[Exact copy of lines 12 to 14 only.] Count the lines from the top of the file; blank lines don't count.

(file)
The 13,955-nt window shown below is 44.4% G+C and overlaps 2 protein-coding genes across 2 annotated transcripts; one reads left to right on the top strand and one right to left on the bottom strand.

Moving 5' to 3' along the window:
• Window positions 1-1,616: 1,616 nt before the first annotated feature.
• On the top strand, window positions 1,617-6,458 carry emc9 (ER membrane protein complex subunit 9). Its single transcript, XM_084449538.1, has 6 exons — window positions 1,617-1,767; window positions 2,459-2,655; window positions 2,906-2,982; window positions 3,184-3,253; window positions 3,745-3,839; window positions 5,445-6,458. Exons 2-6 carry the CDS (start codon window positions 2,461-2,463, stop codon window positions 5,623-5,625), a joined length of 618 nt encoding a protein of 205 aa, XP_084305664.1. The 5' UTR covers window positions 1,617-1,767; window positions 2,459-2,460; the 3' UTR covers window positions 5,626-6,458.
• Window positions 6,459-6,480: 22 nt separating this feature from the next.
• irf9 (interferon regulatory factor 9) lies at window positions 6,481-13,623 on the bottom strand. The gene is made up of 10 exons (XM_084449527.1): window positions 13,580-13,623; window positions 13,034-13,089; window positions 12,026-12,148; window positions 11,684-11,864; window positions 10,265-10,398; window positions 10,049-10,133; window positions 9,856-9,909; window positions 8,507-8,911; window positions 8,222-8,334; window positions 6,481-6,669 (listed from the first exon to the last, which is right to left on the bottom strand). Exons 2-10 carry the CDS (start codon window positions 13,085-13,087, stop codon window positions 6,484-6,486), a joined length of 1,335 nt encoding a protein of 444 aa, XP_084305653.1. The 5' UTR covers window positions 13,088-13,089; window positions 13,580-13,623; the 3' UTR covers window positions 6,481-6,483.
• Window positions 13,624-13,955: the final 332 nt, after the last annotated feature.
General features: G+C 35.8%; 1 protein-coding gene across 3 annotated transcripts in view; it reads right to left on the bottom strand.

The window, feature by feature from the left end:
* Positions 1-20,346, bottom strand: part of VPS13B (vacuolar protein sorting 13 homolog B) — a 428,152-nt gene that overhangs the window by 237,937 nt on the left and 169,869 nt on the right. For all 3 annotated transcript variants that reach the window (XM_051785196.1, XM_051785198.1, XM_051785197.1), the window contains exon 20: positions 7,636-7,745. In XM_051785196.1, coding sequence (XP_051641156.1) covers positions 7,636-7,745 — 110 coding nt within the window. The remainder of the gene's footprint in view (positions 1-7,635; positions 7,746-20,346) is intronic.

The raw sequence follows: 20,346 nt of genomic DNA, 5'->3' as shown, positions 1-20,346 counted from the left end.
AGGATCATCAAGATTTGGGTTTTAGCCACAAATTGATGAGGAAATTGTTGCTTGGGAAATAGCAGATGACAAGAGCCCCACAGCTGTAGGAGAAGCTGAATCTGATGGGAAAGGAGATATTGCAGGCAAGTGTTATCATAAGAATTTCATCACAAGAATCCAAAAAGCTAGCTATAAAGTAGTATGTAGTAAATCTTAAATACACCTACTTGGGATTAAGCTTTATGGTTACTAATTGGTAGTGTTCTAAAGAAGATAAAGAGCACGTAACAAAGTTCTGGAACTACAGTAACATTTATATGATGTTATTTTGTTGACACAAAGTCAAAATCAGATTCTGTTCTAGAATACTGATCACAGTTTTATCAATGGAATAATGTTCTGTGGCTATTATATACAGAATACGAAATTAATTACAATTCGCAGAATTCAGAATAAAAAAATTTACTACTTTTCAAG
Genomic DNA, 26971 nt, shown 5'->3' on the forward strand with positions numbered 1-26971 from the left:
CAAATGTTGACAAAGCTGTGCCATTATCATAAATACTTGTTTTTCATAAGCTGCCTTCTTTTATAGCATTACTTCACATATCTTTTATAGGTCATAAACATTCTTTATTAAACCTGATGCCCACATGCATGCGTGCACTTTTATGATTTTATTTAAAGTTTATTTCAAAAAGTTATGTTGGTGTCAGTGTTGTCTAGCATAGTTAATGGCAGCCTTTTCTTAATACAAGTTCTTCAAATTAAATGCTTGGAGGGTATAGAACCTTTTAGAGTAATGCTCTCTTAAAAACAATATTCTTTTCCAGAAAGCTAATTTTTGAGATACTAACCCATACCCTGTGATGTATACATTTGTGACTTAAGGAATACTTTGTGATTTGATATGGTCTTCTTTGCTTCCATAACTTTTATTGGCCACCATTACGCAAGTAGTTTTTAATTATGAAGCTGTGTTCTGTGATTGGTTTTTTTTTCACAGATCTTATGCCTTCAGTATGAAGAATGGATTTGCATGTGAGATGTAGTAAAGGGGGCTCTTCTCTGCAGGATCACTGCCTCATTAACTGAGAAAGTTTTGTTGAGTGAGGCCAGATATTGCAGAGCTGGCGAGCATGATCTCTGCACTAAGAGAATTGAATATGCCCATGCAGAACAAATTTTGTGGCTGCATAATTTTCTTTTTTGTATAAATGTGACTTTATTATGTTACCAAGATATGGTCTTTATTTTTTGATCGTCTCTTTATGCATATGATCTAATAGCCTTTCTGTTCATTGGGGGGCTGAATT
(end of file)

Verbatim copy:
AGGATCATCAAGATTTGGGTTTTAGCCACAAATTGATGAGGAAATTGTTGCTTGGGAAATAGCAGATGACAAGAGCCCCACAGCTGTAGGAGAAGCTGAATCTGATGGGAAAGGAGATATTGCAGGCAAGTGTTATCATAAGAATTTCATCACAAGAATCCAAAAAGCTAGCTATAAAGTAGTATGTAGTAAATCTTAAATACACCTACTTGGGATTAAGCTTTATGGTTACTAATTGGTAGTGTTCTAAAGAAGATAAAGAGCACGTAACAAAGTTCTGGAACTACAGTAACATTTATATGATGTTATTTTGTTGACACAAAGTCAAAATCAGATTCTGTTCTAGAATACTGATCACAGTTTTATCAATGGAATAATGTTCTGTGGCTATTATATACAGAATACGAAATTAATTACAATTCGCAGAATTCAGAATAAAAAAATTTACTACTTTTCAAG
Genomic DNA, 26971 nt, shown 5'->3' on the forward strand with positions numbered 1-26971 from the left:
CAAATGTTGACAAAGCTGTGCCATTATCATAAATACTTGTTTTTCATAAGCTGCCTTCTTTTATAGCATTACTTCACATATCTTTTATAGGTCATAAACATTCTTTATTAAACCTGATGCCCACATGCATGCGTGCACTTTTATGATTTTATTTAAAGTTTATTTCAAAAAGTTATGTTGGTGTCAGTGTTGTCTAGCATAGTTAATGGCAGCCTTTTCTTAATACAAGTTCTTCAAATTAAATGCTTGGAGGGTATAGAACCTTTTAGAGTAATGCTCTCTTAAAAACAATATTCTTTTCCAGAAAGCTAATTTTTGAGATACTAACCCATACCCTGTGATGTATACATTTGTGACTTAAGGAATACTTTGTGATTTGATATGGTCTTCTTTGCTTCCATAACTTTTATTGGCCACCATTACGCAAGTAGTTTTTAATTATGAAGCTGTGTTCTGTGATTGGTTTTTTTTTCACAGATCTTATGCCTTCAGTATGAAGAATGGATTTGCATGTGAGATGTAGTAAAGGGGGCTCTTCTCTGCAGGATCACTGCCTCATTAACTGAGAAAGTTTTGTTGAGTGAGGCCAGATATTGCAGAGCTGGCGAGCATGATCTCTGCACTAAGAGAATTGAATATGCCCATGCAGAACAAATTTTGTGGCTGCATAATTTTCTTTTTTGTATAAATGTGACTTTATTATGTTACCAAGATATGGTCTTTATTTTTTGATCGTCTCTTTATGCATATGATCTAATAGCCTTTCTGTTCATTGGGGGGCTGAATT